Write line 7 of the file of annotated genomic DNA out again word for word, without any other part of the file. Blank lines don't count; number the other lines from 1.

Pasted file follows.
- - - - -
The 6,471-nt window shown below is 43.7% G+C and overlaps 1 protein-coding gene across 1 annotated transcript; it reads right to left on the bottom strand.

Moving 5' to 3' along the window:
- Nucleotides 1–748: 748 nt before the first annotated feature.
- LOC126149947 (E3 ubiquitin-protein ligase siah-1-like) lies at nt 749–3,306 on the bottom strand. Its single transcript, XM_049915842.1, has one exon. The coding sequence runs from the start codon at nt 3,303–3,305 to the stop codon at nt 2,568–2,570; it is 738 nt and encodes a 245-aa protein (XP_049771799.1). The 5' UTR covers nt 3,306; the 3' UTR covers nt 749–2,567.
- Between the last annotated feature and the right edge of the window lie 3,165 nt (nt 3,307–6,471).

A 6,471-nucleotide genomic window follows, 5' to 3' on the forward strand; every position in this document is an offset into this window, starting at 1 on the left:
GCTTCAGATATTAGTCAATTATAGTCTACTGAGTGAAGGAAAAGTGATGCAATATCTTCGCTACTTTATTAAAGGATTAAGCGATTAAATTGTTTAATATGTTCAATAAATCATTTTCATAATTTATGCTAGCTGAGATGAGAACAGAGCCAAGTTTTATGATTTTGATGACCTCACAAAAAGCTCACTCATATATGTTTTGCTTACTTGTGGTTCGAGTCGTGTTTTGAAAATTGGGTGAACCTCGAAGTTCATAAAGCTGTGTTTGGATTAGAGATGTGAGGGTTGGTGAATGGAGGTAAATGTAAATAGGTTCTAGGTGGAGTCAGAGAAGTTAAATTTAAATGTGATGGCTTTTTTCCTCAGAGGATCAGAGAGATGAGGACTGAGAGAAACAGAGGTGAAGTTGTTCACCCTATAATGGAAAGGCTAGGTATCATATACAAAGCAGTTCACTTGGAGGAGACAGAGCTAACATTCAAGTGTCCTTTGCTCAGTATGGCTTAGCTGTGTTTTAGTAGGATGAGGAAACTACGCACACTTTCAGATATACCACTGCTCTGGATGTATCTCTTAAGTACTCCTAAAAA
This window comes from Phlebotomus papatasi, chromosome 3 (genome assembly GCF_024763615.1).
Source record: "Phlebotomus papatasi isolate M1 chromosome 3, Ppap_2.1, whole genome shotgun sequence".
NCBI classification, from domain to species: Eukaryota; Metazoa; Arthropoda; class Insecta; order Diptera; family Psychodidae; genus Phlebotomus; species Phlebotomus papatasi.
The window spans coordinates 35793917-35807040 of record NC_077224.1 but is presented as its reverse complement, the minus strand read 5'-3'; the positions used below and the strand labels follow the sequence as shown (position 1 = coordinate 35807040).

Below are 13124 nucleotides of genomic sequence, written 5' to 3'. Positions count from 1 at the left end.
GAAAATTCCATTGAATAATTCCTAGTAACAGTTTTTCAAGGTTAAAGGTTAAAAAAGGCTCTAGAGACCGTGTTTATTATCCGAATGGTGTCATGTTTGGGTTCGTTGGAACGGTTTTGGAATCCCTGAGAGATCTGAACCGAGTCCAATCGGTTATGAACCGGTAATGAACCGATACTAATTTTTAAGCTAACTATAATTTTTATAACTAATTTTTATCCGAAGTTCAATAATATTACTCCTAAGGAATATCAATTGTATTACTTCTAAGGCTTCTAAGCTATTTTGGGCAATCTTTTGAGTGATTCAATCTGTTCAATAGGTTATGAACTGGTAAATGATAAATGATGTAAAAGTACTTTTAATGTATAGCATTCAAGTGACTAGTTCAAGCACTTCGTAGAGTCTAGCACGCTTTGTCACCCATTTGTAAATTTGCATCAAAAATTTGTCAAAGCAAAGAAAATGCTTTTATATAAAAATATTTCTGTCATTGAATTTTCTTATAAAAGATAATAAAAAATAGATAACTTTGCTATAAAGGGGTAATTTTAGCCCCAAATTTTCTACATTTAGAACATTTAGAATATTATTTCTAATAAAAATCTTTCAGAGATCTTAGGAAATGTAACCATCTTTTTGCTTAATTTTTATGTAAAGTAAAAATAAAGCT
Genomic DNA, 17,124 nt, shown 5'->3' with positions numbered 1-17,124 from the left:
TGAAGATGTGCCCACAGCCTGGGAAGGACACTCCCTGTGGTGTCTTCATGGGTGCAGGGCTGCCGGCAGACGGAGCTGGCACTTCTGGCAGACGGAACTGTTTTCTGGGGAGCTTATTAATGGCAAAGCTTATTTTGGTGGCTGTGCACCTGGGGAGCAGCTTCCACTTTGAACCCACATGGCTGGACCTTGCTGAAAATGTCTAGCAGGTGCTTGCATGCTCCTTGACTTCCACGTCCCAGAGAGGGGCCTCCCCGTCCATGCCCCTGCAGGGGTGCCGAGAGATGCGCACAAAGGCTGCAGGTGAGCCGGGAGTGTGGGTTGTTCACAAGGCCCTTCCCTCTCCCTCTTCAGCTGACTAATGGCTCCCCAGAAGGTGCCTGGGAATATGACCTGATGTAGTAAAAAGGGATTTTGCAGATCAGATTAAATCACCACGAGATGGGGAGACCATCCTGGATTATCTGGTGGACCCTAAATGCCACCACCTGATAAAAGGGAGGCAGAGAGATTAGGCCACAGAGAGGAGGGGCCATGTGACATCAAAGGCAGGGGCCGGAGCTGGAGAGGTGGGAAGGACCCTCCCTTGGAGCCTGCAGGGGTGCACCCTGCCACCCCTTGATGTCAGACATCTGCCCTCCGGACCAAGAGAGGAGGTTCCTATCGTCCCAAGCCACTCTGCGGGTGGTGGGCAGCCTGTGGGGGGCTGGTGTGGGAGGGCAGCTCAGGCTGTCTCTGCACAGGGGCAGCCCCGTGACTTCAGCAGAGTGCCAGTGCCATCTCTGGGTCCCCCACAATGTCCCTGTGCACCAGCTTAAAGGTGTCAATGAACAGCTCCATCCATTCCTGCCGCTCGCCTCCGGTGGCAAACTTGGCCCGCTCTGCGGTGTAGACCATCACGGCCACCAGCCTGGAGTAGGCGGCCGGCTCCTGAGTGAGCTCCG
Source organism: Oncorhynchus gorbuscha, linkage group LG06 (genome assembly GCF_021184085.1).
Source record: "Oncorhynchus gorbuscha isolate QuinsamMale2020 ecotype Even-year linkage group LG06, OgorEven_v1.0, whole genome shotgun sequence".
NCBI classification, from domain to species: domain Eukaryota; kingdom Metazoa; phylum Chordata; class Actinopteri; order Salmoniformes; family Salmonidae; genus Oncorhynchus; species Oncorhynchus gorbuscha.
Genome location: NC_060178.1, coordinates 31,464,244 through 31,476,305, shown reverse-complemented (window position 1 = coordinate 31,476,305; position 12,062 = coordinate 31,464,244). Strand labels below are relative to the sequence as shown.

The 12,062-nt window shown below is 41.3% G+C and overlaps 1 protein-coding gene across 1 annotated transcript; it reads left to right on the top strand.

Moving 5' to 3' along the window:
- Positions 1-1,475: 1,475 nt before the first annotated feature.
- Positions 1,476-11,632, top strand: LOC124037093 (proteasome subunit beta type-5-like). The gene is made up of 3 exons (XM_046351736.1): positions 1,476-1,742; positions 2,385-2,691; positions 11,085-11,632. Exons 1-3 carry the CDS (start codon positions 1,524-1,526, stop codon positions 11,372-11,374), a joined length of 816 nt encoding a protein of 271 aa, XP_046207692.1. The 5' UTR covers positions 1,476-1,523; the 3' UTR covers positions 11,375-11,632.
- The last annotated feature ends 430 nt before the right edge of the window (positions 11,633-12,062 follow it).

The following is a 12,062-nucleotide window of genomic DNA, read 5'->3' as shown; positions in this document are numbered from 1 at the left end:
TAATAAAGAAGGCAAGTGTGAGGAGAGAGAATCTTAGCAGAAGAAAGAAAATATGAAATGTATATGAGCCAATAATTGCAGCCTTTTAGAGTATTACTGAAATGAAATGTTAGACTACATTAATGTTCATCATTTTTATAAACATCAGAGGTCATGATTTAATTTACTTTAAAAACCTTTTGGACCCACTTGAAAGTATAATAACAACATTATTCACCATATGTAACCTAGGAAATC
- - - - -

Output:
GCTTCAGATATTAGTCAATTATAGTCTACTGAGTGAAGGAAAAGTGATGCAATATCTTCGCTACTTTATTAAAGGATTAAGCGATTAAATTGTTTAATATGTTCAATAAATCATTTTCATAATTTATGCTAGCTGAGATGAGAACAGAGCCAAGTTTTATGATTTTGATGACCTCACAAAAAGCTCACTCATATATGTTTTGCTTACTTGTGGTTCGAGTCGTGTTTTGAAAATTGGGTGAACCTCGAAGTTCATAAAGCTGTGTTTGGATTAGAGATGTGAGGGTTGGTGAATGGAGGTAAATGTAAATAGGTTCTAGGTGGAGTCAGAGAAGTTAAATTTAAATGTGATGGCTTTTTTCCTCAGAGGATCAGAGAGATGAGGACTGAGAGAAACAGAGGTGAAGTTGTTCACCCTATAATGGAAAGGCTAGGTATCATATACAAAGCAGTTCACTTGGAGGAGACAGAGCTAACATTCAAGTGTCCTTTGCTCAGTATGGCTTAGCTGTGTTTTAGTAGGATGAGGAAACTACGCACACTTTCAGATATACCACTGCTCTGGATGTATCTCTTAAGTACTCCTAAAAA